Among big box retailers, Wal-Mart (NYSE:WMT) historically has had an edge when it comes to low-income customers. Its low prices often undercut those of competitors like Target (NYSE:TGT) and membership warehouses like Costco (NASDAQ:COST).
One of Wal-Mart's biggest strengths has been the Supplemental Nutrition Assistance Program, or SNAP. This program offers nutrition assistance to millions of eligible, low-income individuals, and it is the largest program in the US that provides a safety net against hunger.
However, the temporary boost in government food stamps through SNAP expired on Nov. 1, 2013, and along with other key changes that have affected Wal-Mart and the overall retail industry this highlights the gift and the curse of Wal-Mart's low-income customer.
The gift of Wal-Mart's low-income customer
More than half of Wal-Mart's total annual sales come from groceries. Recently, Wal-Mart estimated that it is the recipient of 18% of all available food stamps each year. This is a big reason for Wal-Mart's first-place ranking in the U.S. grocery market at nearly 30% market share. It is also a key reason why Wal-Mart benefits from any temporary boosts that the government provides to SNAP.
Groceries have also been a key element of Wal-Mart's overall dominance in retail. Wal-Mart brings low-income customers through the door to buy food and these same customers often find other things to purchase like electronics, appliances, clothes, and other accessories. Although Target and other retailers offer groceries too, Wal-Mart's food selection, scope, and prices make it too hard for others to attract low-income customers like Wal-Mart can. Furthermore, even when price comparison studies have come up in the past where Target either matches Wal-Mart's prices or even undercuts Wal-Mart, Wal-Mart has too many other auxiliary items that bring customers through the door who prefer to complete all their errands in one trip at one location. That location usually ends up being Wal-Mart.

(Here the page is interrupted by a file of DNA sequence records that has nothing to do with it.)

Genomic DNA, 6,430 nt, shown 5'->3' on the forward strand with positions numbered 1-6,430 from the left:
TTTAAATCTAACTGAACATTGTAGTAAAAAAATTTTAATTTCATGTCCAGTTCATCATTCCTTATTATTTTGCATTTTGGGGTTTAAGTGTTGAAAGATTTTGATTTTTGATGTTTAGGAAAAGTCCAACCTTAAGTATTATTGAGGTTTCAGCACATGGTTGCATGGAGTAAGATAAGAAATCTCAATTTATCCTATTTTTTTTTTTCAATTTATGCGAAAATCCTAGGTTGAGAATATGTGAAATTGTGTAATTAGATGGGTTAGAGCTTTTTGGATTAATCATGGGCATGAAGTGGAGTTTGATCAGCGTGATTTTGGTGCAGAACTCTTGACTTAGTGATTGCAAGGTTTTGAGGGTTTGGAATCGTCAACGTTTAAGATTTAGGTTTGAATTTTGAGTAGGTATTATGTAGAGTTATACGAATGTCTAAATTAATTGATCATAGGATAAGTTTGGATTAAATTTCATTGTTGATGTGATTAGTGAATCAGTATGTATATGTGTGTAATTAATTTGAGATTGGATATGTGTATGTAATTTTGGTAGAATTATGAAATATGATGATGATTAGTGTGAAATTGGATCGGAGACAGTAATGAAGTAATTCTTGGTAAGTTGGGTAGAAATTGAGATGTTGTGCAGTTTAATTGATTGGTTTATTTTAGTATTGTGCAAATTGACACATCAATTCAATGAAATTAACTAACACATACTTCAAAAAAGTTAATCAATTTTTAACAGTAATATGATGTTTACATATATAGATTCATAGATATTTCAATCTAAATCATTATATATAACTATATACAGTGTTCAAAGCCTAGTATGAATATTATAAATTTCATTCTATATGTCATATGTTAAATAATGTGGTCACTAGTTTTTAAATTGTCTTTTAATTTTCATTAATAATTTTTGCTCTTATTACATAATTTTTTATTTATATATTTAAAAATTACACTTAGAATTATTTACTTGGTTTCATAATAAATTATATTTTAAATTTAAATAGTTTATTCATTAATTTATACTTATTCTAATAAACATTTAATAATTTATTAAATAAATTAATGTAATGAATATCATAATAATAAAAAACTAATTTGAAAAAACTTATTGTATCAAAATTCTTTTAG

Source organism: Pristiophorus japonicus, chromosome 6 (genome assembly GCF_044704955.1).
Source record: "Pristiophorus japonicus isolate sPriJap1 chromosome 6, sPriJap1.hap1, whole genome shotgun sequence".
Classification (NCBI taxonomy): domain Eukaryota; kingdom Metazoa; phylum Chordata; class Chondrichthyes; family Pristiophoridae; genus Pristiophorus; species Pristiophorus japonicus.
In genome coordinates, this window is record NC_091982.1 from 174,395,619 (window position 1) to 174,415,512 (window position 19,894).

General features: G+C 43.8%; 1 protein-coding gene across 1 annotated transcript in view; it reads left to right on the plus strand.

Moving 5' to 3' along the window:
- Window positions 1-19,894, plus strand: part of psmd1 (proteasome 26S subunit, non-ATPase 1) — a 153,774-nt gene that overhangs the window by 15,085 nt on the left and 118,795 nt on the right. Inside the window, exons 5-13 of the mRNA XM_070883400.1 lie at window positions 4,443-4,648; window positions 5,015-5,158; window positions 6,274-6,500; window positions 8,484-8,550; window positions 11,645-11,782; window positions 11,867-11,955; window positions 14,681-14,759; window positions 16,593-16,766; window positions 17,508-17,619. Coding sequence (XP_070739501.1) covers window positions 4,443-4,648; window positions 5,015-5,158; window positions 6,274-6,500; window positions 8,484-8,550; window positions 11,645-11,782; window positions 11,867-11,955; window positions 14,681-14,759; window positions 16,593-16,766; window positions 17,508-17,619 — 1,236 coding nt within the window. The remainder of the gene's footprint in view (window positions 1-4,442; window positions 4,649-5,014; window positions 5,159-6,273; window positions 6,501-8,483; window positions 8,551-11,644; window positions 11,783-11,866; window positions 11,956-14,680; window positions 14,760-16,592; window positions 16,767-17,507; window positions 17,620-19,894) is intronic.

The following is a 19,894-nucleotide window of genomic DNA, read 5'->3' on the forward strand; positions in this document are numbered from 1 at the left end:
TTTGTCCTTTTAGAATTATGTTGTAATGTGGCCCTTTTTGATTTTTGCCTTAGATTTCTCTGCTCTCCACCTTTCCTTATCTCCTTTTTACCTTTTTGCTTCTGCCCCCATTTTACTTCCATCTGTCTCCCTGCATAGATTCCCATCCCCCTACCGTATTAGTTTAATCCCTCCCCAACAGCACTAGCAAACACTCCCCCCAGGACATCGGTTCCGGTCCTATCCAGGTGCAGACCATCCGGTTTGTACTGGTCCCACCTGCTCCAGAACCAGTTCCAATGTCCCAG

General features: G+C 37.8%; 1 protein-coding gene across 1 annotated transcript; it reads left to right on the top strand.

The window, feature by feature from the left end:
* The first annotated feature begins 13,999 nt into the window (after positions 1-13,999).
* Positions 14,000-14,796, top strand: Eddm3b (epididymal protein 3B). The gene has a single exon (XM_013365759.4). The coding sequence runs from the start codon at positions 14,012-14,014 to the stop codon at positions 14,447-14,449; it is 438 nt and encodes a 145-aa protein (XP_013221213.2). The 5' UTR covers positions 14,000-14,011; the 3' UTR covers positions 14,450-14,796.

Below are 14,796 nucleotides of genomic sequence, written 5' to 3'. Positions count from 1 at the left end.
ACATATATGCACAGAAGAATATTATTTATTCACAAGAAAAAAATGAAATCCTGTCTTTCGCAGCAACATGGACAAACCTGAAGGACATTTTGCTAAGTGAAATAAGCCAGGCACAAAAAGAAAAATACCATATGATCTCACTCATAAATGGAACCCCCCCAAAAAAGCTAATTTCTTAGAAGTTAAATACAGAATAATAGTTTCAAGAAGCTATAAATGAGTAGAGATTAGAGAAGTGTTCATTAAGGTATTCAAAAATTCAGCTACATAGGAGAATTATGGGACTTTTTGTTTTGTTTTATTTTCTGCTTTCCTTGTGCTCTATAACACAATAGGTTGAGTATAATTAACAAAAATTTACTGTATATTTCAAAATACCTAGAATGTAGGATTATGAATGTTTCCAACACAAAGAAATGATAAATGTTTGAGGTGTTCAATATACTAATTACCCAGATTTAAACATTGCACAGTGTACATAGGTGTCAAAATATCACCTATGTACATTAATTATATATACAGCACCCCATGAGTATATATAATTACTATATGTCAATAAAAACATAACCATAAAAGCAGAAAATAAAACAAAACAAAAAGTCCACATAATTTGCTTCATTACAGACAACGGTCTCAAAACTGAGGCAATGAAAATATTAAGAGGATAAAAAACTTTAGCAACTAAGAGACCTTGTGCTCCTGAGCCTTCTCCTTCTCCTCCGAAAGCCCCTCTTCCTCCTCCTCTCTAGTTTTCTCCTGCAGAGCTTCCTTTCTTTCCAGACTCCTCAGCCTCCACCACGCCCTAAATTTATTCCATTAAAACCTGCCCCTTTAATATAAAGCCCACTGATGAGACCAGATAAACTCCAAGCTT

Meanwhile, Wal-Mart edges out Costco in to store placement. Historically, Costco has generally located its locations in newer shopping areas. Costco tends to expand into new development areas to not only build membership counts, but also to build a predictable revenue stream where higher-income individuals are more likely to make large weekly or monthly purchases.
A study last year showed the difference between Wal-Mart and Costco locations in the same proximity of downtown Chicago. Taking 12 Costco locations and 11 Wal-Mart locations within 30 minutes of downtown Chicago revealed that the Costco's were in zip codes where the average income was $63,500 per person, while the Wal-Mart's were in zip codes where the average income was just $26,200 per person.
While Sam's Club, a Wal-Mart subsidiary, does follow a paid membership model, many of Wal-Mart's supercenters offer products at prices comparable to those of membership warehouses like Costco. The ability to buy these comparable items without incurring the cost of membership gives Wal-Mart the advantage in attracting low-income customers.